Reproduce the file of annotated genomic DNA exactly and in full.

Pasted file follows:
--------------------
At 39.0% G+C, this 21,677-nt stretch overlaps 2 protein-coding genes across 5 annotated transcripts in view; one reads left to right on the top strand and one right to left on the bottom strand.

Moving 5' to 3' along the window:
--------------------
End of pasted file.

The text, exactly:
At 39.0% G+C, this 21,677-nt stretch overlaps 2 protein-coding genes across 5 annotated transcripts in view; one reads left to right on the top strand and one right to left on the bottom strand.

Moving 5' to 3' along the window: